Press Release

DBRS Morningstar Confirms Republic of Malta at A (high), Stable Trend

October 13, 2023

DBRS Ratings GmbH (DBRS Morningstar) confirmed the Republic of Malta’s (Malta) Long-Term Foreign and Local Currency – Issuer Ratings at A (high). At the same time, DBRS Morningstar confirmed Malta’s Short-Term Foreign and Local Currency – Issuer Ratings at R-1 (middle). The trend on all ratings is Stable.

The Stable trend reflects DBRS Morningstar's view that the risks to Malta’s credit ratings remain balanced. Malta’s post-pandemic recovery has been strong, outpacing most other European peers, and helped by the government’s support measures and a robust rebound in foreign tourism. The authorities’ decision to freeze retail electricity and fuel prices at pre-Russian invasion levels and the limited pass-through from monetary policy tightening to the local economy have alleviated the adverse economic effects of the invasion. Malta’s growth prospects remain solid despite the near-term slowdown caused by weak external conditions and elevated inflation. On the other hand, Malta’s price-mitigating fiscal measures are expected to slow the pace of fiscal consolidation. The fiscal deficit is expected to remain among the highest in the European Union (EU) during 2022 and 2023, in spite of strong revenue growth and the phase-out of coronavirus support. DBRS Morningstar considers that Malta’s still moderate public debt levels and positive growth dynamics partly mitigate risks stemming from the fiscal outlook. Nevertheless, DBRS Morningstar notes that the government has so far not articulated a clear exit strategy for the untargeted energy subsidies, and a higher-for-longer global energy prices scenario could complicate the fiscal consolidation path.

Malta’s A (high) rating is supported by its euro area membership, moderate level of public debt, solid external position, and Maltese households’ strong financial position. On the other hand, Malta is a small and open economy, and therefore exposed to external demand or confidence shocks. DBRS Morningstar considers that the authorities’ continued commitment to enhance its Anti-Money Laundering/Countering the Financing of Terrorism (AML/CFT) will remain important to protect its reputation and attractiveness to foreign investment after the country’s rapid removal from Financial Action Task Force’s (FATF) list of jurisdictions under enhanced monitoring in June 2022. Malta’s public finances are generally sound, but medium- to long-term challenges could stem from its contingent liabilities, changes in international taxation that affect the attractiveness of its tax system to foreign companies, or increases in age-related spending.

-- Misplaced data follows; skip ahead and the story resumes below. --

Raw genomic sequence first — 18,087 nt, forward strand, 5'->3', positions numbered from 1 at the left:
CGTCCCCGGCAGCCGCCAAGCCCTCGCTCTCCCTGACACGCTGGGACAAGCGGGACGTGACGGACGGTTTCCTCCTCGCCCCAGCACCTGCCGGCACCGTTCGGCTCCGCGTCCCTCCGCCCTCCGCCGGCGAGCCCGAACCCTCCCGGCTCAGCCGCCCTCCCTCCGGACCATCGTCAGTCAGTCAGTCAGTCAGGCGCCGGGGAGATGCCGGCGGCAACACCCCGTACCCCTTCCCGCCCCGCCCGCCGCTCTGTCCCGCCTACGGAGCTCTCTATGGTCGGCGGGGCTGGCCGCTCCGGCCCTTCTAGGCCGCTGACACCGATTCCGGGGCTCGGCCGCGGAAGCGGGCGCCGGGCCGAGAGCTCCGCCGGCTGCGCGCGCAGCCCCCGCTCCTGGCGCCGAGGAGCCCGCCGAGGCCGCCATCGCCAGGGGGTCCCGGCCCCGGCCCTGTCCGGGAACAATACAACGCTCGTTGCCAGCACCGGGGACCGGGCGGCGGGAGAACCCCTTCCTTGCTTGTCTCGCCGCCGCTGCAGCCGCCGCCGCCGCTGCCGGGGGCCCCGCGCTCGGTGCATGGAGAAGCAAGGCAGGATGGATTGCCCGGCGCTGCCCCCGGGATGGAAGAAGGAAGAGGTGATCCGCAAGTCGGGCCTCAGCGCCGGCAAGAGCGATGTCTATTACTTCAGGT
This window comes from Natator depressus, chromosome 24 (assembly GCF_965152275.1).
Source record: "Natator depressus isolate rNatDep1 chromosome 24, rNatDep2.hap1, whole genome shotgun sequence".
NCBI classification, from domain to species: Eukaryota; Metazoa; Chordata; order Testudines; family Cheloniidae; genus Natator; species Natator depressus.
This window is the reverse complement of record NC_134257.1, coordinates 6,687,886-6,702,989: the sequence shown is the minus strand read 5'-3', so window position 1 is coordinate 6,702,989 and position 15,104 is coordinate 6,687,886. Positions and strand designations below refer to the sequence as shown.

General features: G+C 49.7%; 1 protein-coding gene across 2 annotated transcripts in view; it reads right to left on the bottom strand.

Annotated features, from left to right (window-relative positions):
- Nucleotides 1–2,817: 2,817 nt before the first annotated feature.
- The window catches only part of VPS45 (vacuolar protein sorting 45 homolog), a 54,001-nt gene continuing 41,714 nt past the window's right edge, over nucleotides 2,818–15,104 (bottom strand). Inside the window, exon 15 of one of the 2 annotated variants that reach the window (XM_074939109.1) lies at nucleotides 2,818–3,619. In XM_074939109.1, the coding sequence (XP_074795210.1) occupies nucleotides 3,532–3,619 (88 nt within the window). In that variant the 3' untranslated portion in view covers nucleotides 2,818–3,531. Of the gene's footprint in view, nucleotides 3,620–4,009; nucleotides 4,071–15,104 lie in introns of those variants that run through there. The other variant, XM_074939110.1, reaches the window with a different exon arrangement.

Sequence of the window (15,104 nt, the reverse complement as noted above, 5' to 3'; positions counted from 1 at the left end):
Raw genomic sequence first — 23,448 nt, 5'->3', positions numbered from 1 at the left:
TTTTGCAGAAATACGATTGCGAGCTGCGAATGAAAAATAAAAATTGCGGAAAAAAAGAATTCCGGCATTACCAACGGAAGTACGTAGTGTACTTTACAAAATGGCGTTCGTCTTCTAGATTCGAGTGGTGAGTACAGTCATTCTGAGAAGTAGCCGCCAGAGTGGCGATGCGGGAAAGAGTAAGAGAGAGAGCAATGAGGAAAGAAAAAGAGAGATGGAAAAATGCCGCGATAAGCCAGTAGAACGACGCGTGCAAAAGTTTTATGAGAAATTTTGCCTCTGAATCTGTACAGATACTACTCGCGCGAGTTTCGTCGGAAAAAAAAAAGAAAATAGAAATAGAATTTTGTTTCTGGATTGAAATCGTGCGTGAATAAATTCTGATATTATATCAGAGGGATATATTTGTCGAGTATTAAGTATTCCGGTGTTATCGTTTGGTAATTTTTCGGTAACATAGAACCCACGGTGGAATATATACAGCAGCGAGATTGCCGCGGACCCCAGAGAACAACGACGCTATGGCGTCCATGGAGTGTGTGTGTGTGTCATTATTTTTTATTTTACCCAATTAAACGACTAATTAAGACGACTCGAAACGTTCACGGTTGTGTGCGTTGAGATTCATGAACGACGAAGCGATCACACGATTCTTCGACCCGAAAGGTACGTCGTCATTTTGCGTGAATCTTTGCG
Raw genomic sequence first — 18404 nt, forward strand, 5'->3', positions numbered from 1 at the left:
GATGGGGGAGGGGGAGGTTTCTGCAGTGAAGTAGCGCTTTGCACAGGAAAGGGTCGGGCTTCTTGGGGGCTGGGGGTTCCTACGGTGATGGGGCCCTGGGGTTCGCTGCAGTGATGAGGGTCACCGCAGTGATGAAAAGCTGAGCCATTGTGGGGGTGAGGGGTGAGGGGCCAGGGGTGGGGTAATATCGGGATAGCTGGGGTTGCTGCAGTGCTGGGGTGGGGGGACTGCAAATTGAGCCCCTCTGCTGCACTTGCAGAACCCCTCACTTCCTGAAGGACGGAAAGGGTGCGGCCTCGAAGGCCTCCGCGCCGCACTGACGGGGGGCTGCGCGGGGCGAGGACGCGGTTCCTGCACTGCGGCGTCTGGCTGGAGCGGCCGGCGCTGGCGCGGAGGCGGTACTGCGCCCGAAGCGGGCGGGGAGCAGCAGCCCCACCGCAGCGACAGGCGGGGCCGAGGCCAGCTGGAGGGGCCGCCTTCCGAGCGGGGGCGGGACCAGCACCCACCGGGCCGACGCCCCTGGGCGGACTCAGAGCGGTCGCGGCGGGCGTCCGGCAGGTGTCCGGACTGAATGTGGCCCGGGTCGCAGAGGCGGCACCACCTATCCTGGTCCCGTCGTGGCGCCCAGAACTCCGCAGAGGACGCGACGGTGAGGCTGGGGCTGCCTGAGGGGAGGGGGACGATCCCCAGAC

DBRS Morningstar could upgrade Malta’s ratings if one or a combination of the following occurs: (1) a material improvement in the public debt trajectory driven by a prudent fiscal approach and strong economic performance; or (2) further evidence of increased economic and fiscal resiliency to external shocks. DBRS Morningstar could downgrade Malta’s ratings if one or a combination of the following occurs: (1) a significant deterioration in the public debt trajectory, potentially driven by a prolonged period of fiscal underperformance or weak economic growth; or (2) a reversal of improvements in Malta’s financial crimes and institutional quality reforms.

Malta’s Economic Performance Remains Strong But Growth Is Slowing Amid a Challenging External Environment and High Inflation

After a pandemic-induced GDP contraction of 8.1% in 2020, Malta recorded one of the quickest recoveries in the EU. GDP expanded by 12.3% in 2021 and 6.9% in 2022. The recovery was driven both by domestic demand, which benefitted from the government’s support and the strength of the private sector, as well as a stronger-than-anticipated rebound in foreign tourism last year. The labour market remains tight, with an unemployment rate at 2.5% and employment growth at 4.9% YOY in Q2 2023. Indeed, job growth has been remarkable over the last three years, supported by foreign workers and higher participation rates, especially among female workers. The government decision to freeze energy and fuel prices at pre-invasion levels has shielded Maltese households and firms from the spike in energy prices. Still, the harmonised index of consumer price inflation reached 6.1% in 2022 due to strongly rising import prices and more demand-driven services inflation. Inflation is expected to remain elevated this year and only decline gradually over the next couple of years. It is noteworthy that monetary policy tightening pass-through to domestic lending rates has been limited, especially compared to other euro area member states, contributing to strong domestic demand and lending growth.